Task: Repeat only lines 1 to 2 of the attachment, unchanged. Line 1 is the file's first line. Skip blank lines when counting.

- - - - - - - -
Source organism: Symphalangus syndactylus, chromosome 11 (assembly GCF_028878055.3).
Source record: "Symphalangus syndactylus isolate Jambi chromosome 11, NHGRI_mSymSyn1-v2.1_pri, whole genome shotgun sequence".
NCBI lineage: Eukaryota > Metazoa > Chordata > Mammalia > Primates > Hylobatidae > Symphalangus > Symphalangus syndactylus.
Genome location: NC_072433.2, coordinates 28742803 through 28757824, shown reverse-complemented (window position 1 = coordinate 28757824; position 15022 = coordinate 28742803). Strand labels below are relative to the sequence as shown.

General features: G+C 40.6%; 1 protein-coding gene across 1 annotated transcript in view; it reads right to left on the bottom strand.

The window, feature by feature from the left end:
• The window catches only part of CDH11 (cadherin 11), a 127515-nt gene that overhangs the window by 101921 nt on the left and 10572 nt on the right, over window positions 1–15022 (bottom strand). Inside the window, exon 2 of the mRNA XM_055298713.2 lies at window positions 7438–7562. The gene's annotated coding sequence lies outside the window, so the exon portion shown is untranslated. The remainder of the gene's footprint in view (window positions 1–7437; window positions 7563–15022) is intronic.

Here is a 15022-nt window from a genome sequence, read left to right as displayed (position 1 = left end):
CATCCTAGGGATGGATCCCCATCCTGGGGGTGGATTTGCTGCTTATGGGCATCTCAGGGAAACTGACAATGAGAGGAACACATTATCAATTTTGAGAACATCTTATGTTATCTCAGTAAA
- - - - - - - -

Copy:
Source organism: Symphalangus syndactylus, chromosome 11 (assembly GCF_028878055.3).
Source record: "Symphalangus syndactylus isolate Jambi chromosome 11, NHGRI_mSymSyn1-v2.1_pri, whole genome shotgun sequence".